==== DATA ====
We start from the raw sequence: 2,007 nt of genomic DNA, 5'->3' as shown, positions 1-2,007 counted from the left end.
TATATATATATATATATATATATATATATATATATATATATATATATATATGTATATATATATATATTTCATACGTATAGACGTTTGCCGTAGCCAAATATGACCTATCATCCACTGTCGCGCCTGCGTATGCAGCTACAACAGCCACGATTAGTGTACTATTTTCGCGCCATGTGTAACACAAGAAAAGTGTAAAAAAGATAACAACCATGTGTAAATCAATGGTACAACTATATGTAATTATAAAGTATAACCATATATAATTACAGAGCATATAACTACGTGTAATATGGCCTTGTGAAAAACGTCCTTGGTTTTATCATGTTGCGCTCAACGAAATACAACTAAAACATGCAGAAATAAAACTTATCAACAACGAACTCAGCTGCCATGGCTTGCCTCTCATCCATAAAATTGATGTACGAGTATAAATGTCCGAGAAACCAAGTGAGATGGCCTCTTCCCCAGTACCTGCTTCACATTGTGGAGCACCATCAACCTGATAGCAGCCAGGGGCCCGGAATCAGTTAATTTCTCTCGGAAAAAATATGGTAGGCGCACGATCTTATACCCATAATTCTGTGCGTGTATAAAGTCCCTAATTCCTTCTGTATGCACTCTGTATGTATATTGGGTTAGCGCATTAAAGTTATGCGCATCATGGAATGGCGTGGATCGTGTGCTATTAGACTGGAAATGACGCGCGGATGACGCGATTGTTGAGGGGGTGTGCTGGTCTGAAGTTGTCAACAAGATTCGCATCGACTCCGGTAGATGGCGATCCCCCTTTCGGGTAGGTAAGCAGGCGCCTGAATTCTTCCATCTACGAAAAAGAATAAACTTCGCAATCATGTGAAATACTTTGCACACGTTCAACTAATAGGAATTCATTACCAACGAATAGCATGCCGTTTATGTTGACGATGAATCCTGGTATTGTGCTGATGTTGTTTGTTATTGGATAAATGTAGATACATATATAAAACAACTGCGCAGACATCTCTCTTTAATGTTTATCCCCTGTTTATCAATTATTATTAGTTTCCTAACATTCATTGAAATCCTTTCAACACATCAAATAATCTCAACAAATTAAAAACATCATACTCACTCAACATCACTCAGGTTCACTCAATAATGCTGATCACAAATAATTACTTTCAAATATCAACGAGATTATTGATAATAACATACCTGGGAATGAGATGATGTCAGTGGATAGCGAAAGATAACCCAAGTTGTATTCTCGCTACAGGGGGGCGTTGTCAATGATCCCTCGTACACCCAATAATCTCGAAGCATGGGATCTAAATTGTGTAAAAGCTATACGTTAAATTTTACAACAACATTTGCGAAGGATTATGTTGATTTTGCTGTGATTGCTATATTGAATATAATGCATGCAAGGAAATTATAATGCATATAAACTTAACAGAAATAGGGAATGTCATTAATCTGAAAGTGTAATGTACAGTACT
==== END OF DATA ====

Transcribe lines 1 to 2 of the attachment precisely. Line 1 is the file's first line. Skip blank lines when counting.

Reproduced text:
We start from the raw sequence: 2,007 nt of genomic DNA, 5'->3' as shown, positions 1-2,007 counted from the left end.
TATATATATATATATATATATATATATATATATATATATATATATATATATGTATATATATATATATTTCATACGTATAGACGTTTGCCGTAGCCAAATATGACCTATCATCCACTGTCGCGCCTGCGTATGCAGCTACAACAGCCACGATTAGTGTACTATTTTCGCGCCATGTGTAACACAAGAAAAGTGTAAAAAAGATAACAACCATGTGTAAATCAATGGTACAACTATATGTAATTATAAAGTATAACCATATATAATTACAGAGCATATAACTACGTGTAATATGGCCTTGTGAAAAACGTCCTTGGTTTTATCATGTTGCGCTCAACGAAATACAACTAAAACATGCAGAAATAAAACTTATCAACAACGAACTCAGCTGCCATGGCTTGCCTCTCATCCATAAAATTGATGTACGAGTATAAATGTCCGAGAAACCAAGTGAGATGGCCTCTTCCCCAGTACCTGCTTCACATTGTGGAGCACCATCAACCTGATAGCAGCCAGGGGCCCGGAATCAGTTAATTTCTCTCGGAAAAAATATGGTAGGCGCACGATCTTATACCCATAATTCTGTGCGTGTATAAAGTCCCTAATTCCTTCTGTATGCACTCTGTATGTATATTGGGTTAGCGCATTAAAGTTATGCGCATCATGGAATGGCGTGGATCGTGTGCTATTAGACTGGAAATGACGCGCGGATGACGCGATTGTTGAGGGGGTGTGCTGGTCTGAAGTTGTCAACAAGATTCGCATCGACTCCGGTAGATGGCGATCCCCCTTTCGGGTAGGTAAGCAGGCGCCTGAATTCTTCCATCTACGAAAAAGAATAAACTTCGCAATCATGTGAAATACTTTGCACACGTTCAACTAATAGGAATTCATTACCAACGAATAGCATGCCGTTTATGTTGACGATGAATCCTGGTATTGTGCTGATGTTGTTTGTTATTGGATAAATGTAGATACATATATAAAACAACTGCGCAGACATCTCTCTTTAATGTTTATCCCCTGTTTATCAATTATTATTAGTTTCCTAACATTCATTGAAATCCTTTCAACACATCAAATAATCTCAACAAATTAAAAACATCATACTCACTCAACATCACTCAGGTTCACTCAATAATGCTGATCACAAATAATTACTTTCAAATATCAACGAGATTATTGATAATAACATACCTGGGAATGAGATGATGTCAGTGGATAGCGAAAGATAACCCAAGTTGTATTCTCGCTACAGGGGGGCGTTGTCAATGATCCCTCGTACACCCAATAATCTCGAAGCATGGGATCTAAATTGTGTAAAAGCTATACGTTAAATTTTACAACAACATTTGCGAAGGATTATGTTGATTTTGCTGTGATTGCTATATTGAATATAATGCATGCAAGGAAATTATAATGCATATAAACTTAACAGAAATAGGGAATGTCATTAATCTGAAAGTGTAATGTACAGTACT